Dental management in patients with bleeding disorders and haemorrhage

Dental management: On a day to day practice dentist may encounter patients with various types of bleeding disorders. A detailed medical history when the patient enters the clinic is of prime importance. Medical history should report past episode of bleeding, h/o bleeding which continues beyond 12 hrs, H/o blood transfusion of concentrates, h/o hematomas, h/o easy bruising, spontaneous haemorrhage from middle ear, epistaxis, bleeding into soft tissues. Also positive family history or a clinical history of exaggerated bleeding response to minor trauma gives a clue regarding presence of some underlying bleeding disorders.

Gum Bleeding
Dental management with bleeding disorders and haemorrhage

Bleeding disorders are grouped into coagulation factor deficiencies, vascular disorders, platelet disorders and fibrinolytic defects. Out of these Haemophilia A, Haemophilia B and Von Willebrand’s disease are commonly seen congenital coagulation disorders.

Haemophilia A are a group of disorders characterized by prolonged clotting time and excessive bleeding. It is due to deficiency of factor VIII. Haemophilia A is more common than Haemophilia B.

Haemophilia B (Christmas disease) is caused due to deficiency of factor IX. In haemophilia B usually females are the carriers and males are affected.

Haemophilia are classified according to severity:

<1% – severe haemophilia 1-5% – moderate >5%- mild

This classification helps in treatment planning. A dentist should consult general physician, haematologist before undertaking dental treatment. Laboratory reports should be used as reference for diagnosis of the disease.

Dental and Health Management:

Patients with severe form of disease have frequent , spontaneous bleeds into muscles and joints, those with moderate have few spontaneous bleeds but bleed after minor trauma and those with mild haemophilia bleed only after surgery, dental extraction or trauma.

Patients with moderate and severe haemophilia may be on prophylactic factor regimens eg (factor VIII,IX infusions).It is important that the dental treatment should be scheduled at times of factor administration or as close to the time to minimize risks if possible.

Also patients with mild haemophilia and Von Willebrand’s disease desmopressin and antifibrinolytic agents such as tranexamic acid is administered. Patients with haemophilia B do not respond to desmopressin.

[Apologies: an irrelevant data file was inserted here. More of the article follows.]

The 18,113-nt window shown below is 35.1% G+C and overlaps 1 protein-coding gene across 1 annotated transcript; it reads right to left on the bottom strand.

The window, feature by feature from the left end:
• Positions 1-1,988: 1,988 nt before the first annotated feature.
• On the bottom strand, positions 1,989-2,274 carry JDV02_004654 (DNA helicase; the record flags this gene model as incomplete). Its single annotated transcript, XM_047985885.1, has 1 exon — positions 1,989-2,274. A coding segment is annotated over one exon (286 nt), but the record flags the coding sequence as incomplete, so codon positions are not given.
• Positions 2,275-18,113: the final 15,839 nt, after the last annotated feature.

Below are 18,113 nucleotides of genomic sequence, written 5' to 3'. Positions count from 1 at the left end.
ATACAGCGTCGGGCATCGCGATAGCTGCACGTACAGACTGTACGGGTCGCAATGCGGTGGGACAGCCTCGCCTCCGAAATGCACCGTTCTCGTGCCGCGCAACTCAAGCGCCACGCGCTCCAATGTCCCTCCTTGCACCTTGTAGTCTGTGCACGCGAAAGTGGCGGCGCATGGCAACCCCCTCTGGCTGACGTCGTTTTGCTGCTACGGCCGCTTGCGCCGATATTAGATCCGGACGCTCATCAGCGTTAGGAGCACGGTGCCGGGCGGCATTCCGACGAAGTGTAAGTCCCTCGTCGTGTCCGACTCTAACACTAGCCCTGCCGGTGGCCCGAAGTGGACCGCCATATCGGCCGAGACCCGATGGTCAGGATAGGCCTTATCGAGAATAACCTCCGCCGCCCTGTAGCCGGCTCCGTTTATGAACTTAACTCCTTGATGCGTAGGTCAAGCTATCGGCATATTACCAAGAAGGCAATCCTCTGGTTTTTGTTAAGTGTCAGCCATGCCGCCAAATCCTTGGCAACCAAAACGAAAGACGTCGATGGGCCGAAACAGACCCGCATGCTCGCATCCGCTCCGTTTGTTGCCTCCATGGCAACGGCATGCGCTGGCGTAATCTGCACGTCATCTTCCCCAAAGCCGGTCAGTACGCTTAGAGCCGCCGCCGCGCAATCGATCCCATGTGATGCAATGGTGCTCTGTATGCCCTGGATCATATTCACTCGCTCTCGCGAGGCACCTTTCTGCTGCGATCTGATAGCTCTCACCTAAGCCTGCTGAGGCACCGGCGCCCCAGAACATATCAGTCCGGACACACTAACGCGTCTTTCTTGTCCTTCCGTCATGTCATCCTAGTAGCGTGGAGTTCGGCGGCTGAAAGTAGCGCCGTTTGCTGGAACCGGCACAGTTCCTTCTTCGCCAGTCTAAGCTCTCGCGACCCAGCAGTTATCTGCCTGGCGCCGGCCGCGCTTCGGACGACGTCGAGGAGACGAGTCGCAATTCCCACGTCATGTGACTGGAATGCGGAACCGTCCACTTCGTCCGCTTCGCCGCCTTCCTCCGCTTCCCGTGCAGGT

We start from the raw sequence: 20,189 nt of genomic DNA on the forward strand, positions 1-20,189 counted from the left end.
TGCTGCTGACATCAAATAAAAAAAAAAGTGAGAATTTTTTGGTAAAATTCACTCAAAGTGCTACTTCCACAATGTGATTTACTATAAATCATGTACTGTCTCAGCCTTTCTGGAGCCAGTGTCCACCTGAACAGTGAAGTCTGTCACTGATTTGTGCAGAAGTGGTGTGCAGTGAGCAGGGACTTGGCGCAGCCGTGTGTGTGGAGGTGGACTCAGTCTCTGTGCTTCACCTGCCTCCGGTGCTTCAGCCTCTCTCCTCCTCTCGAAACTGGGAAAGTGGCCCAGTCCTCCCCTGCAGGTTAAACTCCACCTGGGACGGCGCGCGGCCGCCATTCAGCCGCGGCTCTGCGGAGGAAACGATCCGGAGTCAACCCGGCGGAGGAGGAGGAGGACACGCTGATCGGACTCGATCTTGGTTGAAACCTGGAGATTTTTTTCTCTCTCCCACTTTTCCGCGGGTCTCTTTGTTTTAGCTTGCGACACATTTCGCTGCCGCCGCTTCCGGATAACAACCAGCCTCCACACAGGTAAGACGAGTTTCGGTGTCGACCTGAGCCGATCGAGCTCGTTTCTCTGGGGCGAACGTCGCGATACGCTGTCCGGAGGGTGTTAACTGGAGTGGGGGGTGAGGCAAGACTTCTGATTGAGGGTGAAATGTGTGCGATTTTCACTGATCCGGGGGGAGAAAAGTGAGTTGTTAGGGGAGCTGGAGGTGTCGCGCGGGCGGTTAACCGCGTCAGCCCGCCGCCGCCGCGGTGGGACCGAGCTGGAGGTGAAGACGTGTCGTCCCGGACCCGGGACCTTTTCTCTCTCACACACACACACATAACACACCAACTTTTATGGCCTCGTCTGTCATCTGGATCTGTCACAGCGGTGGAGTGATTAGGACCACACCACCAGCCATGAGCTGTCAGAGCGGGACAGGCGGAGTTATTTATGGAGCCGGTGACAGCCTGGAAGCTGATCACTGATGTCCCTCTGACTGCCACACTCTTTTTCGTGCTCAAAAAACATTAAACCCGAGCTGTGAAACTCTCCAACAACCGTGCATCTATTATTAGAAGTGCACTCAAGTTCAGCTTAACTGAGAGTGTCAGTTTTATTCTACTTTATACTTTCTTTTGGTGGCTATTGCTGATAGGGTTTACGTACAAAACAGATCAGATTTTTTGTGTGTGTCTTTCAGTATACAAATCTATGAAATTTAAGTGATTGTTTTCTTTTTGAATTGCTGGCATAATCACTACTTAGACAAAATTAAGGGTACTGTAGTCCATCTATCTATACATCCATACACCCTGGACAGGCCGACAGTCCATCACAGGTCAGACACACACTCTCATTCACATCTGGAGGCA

Dental management of Haemophilia

Haemophilic patients experiencing dental pain are not given NSAID as bleeding tendency is aggravated. Safer drugs are: Acetaminophen,COX 2 inhibitors. Aspirin should be avoided as it has an inhibitory effect on platelet aggregation.

Infiltration in the floor of the mouth, lingual infiltration should be avoided in the absence of factor VIII replacement because of risk of haemorrhage.

Restorative procedures:

Can be routinely undertaken but care should be taken to avoid damage to the mucosa. Matrix bands, wedges should be used carefully to avoid risk of bleeding. Bleeding can be controlled by use of topical agents eg ferrous sulphate impregnated on retraction cords.High speed vacuum aspirators and saliva ejectors can cause haematomas. Trauma by saliva ejectors can be reduced by resting it on a gauze.

Endodontics: Periapical bleeding by files during treatment should be avoided. Isolation by rubber dam minimises the laceration of buccal mucosa and lips.

Surgical endodontics: Mild haemophilia requiring surgeries can be managed usually without factor replacement. Desmopressin and tranexamic acid are alternatives. Dosage of desmopressin: I.V 0.3-0.5µg/kg over 20 mins 1 hr prior to surgical procedure. Dosage of tranexamic acid: can be used topically or systemically.1g (30 mg/kg)orally qid 1 hr prior OR 10mg/kg in 20ml NS over 20 mins ,then 1g tds orally for 5 days.

Periodontal treatment: Healthy periodontium is essential to prevent bleeding and tooth loss. In case of severe periodontal disease supragingival scaling must be started first along with oral hygiene education. Subgingival scaling can be done as soon as the inflammation has decreased. Antibiotics to be given as an adjunct. Treatment should be carried out multiple visits to avoid excessive bleeding.

Periodontal surgeries: If bleeding is encountered during surgery Ab-Gel/ Inj. pause 500mg /electrocautery can be used .

Orthodontic treatment: Special care should be taken in treating patients with severe bleeding disorders to ensure that gingiva is not damaged when fitting the appliance.

Post extraction haemorrhage: It continues beyond 12 hrs after extraction. Inspect the site of bleed. First use local measures. Ask the patient to bite tightly on the gauze for atleast 15 mins. Use 10% tranexamic acid to dampen the gauze if bleeding is difficult to stop, placement of local anaesthetic with vasoconstrictor on gauze. Bleeding from soft tissues is usually arrested by placing a horizontal mattress suture across the socket. Common local haemostatic agents are: AB-GEL, thrombin, ethamsylate,  fibrin glue, oxidized cellulose. If local measures fail blood transfusion, hospitalisation or both are needed. Antibiotics commonly used in such patients are: Penicillin, metronidazole, clindamycin.

Leave a reply